Ellen Pompeo is one of TV’s best-paid actors. She is the star and co-executive producer of one of the longest-running primetime dramas, and, as she let Denzel Washington know, wields significant power and influence over her domain. And she’s begging someone, anyone, to let her stop.
In an interview with Insider, Pompeo sounded desperate to pull the plug on Grey’s Anatomy, which is currently in its 18th season on ABC. “I’ve been trying to focus on convincing everybody that it should end,” she told the publication. “I feel like I’m the super naive one who keeps saying, ‘But what’s the story going to be, what story are we going to tell?’”
So far, her pleas have landed on deaf ears: “Everyone’s like, ‘Who cares, Ellen?’” said Pompeo. “It makes a gazillion dollars.’”
The question of what stories to tell probably does weigh heavy on the minds of Grey’s creators. After weaving tales of train wrecks that result in double-impalings, bloodthirsty escaped lions, icicle stabbings, and plane crashes, after giving its lead character not one, but two secret sisters, where else is there to go? We’ve seen alternate realities, we’ve seen musical episodes. This is a show that dropped its now-infamous ghost sex storyline in season five. What could a 19th season possibly bring?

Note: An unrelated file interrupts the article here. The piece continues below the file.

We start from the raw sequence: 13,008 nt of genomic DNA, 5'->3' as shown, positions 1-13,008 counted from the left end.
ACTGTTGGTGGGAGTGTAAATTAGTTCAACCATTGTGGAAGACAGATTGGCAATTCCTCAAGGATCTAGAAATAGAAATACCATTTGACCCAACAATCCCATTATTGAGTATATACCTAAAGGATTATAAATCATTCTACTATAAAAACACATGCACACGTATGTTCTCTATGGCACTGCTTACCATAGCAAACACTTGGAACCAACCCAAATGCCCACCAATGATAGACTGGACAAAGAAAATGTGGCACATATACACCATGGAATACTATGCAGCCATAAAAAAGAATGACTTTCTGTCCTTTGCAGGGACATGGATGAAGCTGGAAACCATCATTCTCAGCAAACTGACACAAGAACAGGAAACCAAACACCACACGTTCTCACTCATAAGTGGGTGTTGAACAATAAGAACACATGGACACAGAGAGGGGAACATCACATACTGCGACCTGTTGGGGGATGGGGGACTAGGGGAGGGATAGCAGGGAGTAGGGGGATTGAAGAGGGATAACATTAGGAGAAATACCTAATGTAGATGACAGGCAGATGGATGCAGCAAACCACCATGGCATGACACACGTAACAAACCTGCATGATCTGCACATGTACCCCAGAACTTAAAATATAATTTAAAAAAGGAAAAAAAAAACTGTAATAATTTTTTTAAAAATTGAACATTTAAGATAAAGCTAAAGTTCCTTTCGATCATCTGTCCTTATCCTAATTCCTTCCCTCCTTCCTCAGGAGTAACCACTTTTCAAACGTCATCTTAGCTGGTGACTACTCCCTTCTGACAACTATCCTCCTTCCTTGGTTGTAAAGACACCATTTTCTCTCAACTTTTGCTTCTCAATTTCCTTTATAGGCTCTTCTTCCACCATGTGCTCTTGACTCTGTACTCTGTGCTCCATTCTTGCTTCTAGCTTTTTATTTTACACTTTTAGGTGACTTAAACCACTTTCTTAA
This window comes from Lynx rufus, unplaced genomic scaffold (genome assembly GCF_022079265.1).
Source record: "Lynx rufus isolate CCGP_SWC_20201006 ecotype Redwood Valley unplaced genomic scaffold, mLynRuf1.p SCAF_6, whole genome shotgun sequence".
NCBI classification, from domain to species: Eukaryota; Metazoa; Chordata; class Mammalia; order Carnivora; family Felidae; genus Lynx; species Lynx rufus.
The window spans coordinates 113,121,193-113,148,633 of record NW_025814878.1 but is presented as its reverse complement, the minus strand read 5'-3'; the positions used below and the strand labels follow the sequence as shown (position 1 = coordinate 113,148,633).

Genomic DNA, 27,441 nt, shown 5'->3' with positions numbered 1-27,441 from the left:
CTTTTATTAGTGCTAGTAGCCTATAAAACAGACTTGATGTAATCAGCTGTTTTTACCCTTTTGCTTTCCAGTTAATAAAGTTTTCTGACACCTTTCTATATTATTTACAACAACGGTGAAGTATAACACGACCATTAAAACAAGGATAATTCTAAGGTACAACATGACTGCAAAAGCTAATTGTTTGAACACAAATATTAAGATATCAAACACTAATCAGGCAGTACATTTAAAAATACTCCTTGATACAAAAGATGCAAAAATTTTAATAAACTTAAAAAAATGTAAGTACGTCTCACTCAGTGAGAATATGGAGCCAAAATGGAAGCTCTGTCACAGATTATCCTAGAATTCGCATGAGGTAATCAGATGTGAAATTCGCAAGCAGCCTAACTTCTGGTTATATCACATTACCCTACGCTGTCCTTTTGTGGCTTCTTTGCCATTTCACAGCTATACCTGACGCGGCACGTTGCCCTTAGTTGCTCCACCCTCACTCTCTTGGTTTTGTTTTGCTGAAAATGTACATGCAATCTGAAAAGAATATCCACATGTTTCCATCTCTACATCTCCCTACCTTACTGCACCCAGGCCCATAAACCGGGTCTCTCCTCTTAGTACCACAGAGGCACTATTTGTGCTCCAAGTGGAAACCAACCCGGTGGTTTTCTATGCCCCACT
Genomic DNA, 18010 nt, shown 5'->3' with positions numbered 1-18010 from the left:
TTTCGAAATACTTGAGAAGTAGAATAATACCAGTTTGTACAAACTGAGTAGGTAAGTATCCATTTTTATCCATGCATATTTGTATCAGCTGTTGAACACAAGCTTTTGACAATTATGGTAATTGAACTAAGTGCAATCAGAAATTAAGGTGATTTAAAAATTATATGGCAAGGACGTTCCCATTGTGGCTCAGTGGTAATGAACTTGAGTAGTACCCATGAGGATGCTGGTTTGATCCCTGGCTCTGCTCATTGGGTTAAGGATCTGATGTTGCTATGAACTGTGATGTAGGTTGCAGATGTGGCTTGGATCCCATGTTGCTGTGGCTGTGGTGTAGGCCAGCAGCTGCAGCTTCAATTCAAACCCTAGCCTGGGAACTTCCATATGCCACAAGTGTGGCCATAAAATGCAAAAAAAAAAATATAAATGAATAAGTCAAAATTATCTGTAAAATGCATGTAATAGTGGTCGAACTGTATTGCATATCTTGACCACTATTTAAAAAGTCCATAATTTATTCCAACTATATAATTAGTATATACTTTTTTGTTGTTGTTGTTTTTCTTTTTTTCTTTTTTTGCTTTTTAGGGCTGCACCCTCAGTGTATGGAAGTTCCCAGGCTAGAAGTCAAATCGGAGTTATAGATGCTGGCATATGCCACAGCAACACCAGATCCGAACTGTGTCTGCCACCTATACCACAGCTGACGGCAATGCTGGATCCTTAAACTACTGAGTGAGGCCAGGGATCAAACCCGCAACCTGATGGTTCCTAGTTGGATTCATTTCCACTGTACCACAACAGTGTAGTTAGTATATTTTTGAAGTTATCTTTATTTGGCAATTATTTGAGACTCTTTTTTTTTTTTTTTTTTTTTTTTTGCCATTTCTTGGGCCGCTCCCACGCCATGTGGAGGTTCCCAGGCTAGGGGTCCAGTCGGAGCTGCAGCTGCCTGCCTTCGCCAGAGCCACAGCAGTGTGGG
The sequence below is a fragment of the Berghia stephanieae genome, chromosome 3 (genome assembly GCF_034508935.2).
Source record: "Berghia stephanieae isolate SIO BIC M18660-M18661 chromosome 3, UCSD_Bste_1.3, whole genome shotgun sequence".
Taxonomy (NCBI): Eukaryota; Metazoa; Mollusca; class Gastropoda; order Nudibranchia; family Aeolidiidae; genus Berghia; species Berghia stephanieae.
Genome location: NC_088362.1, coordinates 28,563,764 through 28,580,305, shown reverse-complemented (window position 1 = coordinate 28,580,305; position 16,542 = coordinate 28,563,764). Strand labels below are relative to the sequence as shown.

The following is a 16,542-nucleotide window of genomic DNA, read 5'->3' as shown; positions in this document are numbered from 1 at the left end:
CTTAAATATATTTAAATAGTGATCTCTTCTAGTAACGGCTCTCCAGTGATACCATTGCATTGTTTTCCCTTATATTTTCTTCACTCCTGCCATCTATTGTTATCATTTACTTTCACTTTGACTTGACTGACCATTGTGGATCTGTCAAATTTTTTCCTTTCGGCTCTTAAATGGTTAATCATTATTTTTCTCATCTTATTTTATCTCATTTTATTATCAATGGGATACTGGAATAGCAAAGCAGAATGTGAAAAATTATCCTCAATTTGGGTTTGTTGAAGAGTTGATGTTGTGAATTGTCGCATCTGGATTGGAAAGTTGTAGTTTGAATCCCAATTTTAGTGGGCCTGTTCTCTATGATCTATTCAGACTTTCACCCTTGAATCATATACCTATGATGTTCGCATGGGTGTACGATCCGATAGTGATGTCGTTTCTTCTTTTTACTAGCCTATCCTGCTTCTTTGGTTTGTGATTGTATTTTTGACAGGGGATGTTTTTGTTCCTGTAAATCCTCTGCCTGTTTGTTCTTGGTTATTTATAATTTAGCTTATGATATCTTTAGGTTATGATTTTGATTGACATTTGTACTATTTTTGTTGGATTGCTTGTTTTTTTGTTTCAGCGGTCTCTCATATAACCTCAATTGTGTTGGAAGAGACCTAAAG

This is not even the first time that Pompeo has told the press that she’s looking for the exits. In September, she suggested that whenever she gets close to breaking the glass and pulling the emergency fire alarm, ABC just keeps throwing more money at her. “I’ve been trying to get away for years,” she told ET. “I have been trying. It’s not because I haven’t been trying. I have strong relationships at the network and they have been very, very good to me, and have incentivized me to stay.”
There’s something both irking and refreshing about Pompeo’s pleas to power down the money machine and let the sexy surgeons of the Grey Sloan Memorial Hospital go gentle into that good night. Sure, her time on the show may have made her obscenely wealthy, but that doesn’t mean that the far more modestly remunerated members of the series’ crew don’t need the gig, tired though the storytelling may be. Still, it’s nice to hear someone at the heart of an entertainment behemoth speak honestly about the fact that, considered purely on its artistic merits, it could be in need of the Old Yeller treatment.